Tuesday, May 12, 2009

May I have your life, please?

Identity theft is far from new, but with the growing popularity of online accessibility, this has become a major risk that affects pretty much everybody. While most Americans are well aware of this risk and are taking several measures to prevent it, for others this is not so simple.

For Americans, the most common type of identity theft is a stolen password to an online service. If someone was clever enough to get you to hand over your password (with Phishing, for example), he can login to your account and if it's a bank account or PayPal, steal all your money. Another type of identity theft is stealing a person's Social Security Number. With that, a thief can gain access directly into things like medical records, bank accounts and much more. Most people are aware of this, and safeguard their SSN closely, but in other countries, this is not the case.

In Israel, for example, the equivalent of a SSN is the Identity Number, which is a 9 digit number assigned to each person when he/she is born. This number is unique, and will follow that person to the grave. It's printed on each citizen's Identity Card and drivers license and is the primary means of authenticating a person's identity. Unfortunately, the national identity card is notoriously easy to forge, which is why the Israeli government has been working on a smart-card based replacement. What's even more unfortunate is that the entire database of the Israeli population has been leaked to the public, and is freely available to anyone who knows how to download pirated music. In fact, this database, known as "Hipuson", "Shimoshon" or "Mirsham", has been going around for many years now. It's available on the Emule network, as well as many file hosting services, although the plethora of versions in the wild make it a little hard to find the most updated version. This database contains not only the full names and ID number of every living citizen in the state, but also their full address, birth date and parents name. With simple correlation, one can locate his parents, siblings, children and even his neighbors, and some versions of the database even have this function built in. Politicians, singers and other celebrities are not exempt, and their info is also included even if it was specifically redacted from the national phone directory. Using this database, anybody can choose a random person, or his enemies, and create a fake ID with their details and his/her picture. As I said, it is rather easy, and anyone with color laser printer, bitmap editor and laminating machine can do this. Once you have an ID card, you can access the targets bank account, his medical records and even sell his/her house and disappear with the money.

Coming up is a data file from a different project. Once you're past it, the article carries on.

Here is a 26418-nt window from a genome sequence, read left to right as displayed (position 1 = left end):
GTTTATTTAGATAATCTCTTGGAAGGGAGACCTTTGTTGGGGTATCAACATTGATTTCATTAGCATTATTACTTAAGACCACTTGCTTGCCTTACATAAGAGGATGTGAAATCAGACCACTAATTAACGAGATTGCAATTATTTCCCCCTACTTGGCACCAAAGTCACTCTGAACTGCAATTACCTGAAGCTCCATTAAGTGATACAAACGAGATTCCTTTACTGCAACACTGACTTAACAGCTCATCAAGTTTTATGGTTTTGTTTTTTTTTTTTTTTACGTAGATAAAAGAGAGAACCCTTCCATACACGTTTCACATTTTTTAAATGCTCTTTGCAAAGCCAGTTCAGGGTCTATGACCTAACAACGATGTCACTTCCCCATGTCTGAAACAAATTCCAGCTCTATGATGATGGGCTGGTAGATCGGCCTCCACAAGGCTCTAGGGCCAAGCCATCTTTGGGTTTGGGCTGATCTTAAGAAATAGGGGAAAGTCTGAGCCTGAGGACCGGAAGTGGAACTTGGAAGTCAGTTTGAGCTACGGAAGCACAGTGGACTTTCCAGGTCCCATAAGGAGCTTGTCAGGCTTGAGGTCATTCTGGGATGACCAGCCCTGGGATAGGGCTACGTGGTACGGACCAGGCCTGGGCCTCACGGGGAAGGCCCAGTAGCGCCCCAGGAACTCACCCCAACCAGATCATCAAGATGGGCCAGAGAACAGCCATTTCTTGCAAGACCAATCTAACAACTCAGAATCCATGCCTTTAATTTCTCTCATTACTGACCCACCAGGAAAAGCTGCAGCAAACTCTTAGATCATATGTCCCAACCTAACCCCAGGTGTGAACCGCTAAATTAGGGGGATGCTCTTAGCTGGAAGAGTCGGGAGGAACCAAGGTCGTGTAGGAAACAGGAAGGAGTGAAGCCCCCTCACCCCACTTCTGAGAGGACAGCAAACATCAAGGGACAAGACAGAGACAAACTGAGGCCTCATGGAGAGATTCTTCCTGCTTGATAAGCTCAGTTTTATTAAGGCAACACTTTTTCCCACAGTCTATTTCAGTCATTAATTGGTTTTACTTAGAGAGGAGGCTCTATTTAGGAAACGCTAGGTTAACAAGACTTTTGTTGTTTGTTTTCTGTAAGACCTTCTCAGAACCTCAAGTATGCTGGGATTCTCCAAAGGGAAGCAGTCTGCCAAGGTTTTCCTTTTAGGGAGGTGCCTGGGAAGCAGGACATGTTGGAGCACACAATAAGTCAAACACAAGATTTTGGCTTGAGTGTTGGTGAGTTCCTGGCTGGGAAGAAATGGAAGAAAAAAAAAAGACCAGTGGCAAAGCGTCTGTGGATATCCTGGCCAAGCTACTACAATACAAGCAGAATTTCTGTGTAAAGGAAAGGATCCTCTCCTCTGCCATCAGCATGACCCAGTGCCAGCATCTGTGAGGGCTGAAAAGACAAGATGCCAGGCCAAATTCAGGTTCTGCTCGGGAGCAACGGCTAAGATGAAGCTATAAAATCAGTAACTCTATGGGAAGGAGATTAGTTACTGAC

What can the Israeli citizen do? Basically, nothing. No one knows exactly how the database is leaked, but there are many parties who have access to it. When the Israeli Police started investigated this issue in March 2008, multiple breaches were detected, from unpatched servers to server-rooms left unlocked and unsupervised. Changing your ID number is not possible for a citizen, and this has been done only in rare cases where serious damage has been done to a person. In the recent report filed by the Auditor General exposes this outrageous conduct, but like most of these reports, it is likely to be completely buried or acted-upon very slowly. Perhaps the best solution is to keep your cash under the mattress?

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